Primitivism / Txt / Tate
At the beginning of the twentieth century France, like most European countries, was a colonial power. Attitudes towards non-western countries, particularly African and Oceanic, were a mixture of fascination and disdain. The people of these countries and their cultures were labelled as ‘primitive’ and associated with often conflicting stereotypes such as savagery, nobility, simplicity, exoticism, mystery and paganism. Avant garde writers, philosophers and artists were inspired by ‘primitive’ art. They were disillusioned by the culture and values of their own society which they saw as corrupt and exhausted of ideas. In contrast, ‘primitive’ art seemed physically direct and emotionally charged. It was at once ancient and completely new and it pointed the way to systems of representation other than the naturalism that dominated academic art. The phenomenon of Primitivism also saw a reassessment of some of the first principles of art. What is it for? How does it affect us? How do we communicate through art? However the interest of artists in non-Western cultures was primarily formal and superficial rather than anthropological. Few had a sophisticated grasp of the civilizations from which they were borrowing.
Matisse and Picasso were both interested in ‘primitive art’ but they were attracted to different cultures for different reasons. Picasso’s Spanish heritage meant he was familiar with the simplified, stylised and monumental figures of Iberian sculpture. He was also interested in African art. Although he never visited the continent, he studied objects in the Paris ethnographic museum and made his own versions of totemic African carvings. Picasso was fascinated by their highly stylised representations of the body and also their function as ritual objects. Picasso was very superstitious and he believed in the magical and talisman properties of objects. For this reason he felt a personal affiliation with this aspect of African art.
Matisse collected African art and is thought to be responsible for introducing it to Picasso. He visited North Africa on several occasions, however it was Persian art that that had a more lasting influence on his work. Matisse was particularly interested in their use of pattern to create a sense of depth. Usually pattern has a flattening effect because it emphasises the surface of objects. In Persian miniatures different patterns are used to delineate different spatial areas. So for instance in an interior scene where we can see through an open door, down a corridor to a room beyond, the walls in the furthest room would have a different pattern from the walls of the corridor and of the main interior and this pattern would be used to describe the receding view. — Tate UK Online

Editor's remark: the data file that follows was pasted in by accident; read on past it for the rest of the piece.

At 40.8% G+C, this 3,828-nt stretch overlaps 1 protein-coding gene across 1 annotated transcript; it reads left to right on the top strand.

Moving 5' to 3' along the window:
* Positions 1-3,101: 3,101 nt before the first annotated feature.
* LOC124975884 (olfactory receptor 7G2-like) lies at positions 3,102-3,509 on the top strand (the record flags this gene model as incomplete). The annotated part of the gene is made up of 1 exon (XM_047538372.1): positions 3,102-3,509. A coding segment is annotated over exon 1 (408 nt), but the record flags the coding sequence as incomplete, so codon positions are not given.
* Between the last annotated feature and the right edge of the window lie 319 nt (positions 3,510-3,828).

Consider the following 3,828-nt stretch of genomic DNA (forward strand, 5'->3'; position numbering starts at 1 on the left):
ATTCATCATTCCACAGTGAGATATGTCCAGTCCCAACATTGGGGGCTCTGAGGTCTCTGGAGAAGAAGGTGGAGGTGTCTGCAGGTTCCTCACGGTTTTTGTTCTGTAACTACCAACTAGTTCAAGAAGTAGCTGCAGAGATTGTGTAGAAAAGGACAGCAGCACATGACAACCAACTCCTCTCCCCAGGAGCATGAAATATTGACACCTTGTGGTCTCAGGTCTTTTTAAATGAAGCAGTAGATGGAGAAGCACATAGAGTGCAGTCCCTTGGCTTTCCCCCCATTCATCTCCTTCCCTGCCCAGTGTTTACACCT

““The masks weren’t like other kinds of sculpture. Not at all. They were magical things. And why weren’t the Egyptian pieces or the Chaldean? We hadn’t realized it: those were primitive, not magical things. The Negroes’ sculptures were intercessors… Against everything, against the unknown, threatening spirits. I kept looking at the fetishes. I understood; I too am against everything. I too think that everything is unknown, is the enemy! I understood what the purpose of the sculpture was for the Negroes. Why sculpt like that and not some other way? After all, they weren’t Cubists! Since Cubism didn’t exist… all the fetishes were used for the same thing. They were weapons. To help people stop being dominated by spirits, to become independent. Tools. If we give form to the spirits, we become independent of them. The spirits, the unconscious, emotion, it’s the same thing. I understood why I was a painter… Les Demoiselles d’Avignon must have come to me that day – not at all because of the forms, but because it was my first canvas of exorcism – yes, absolutely!” –Pablo Picasso quoted in Picasso’s Mask, Andre Malraux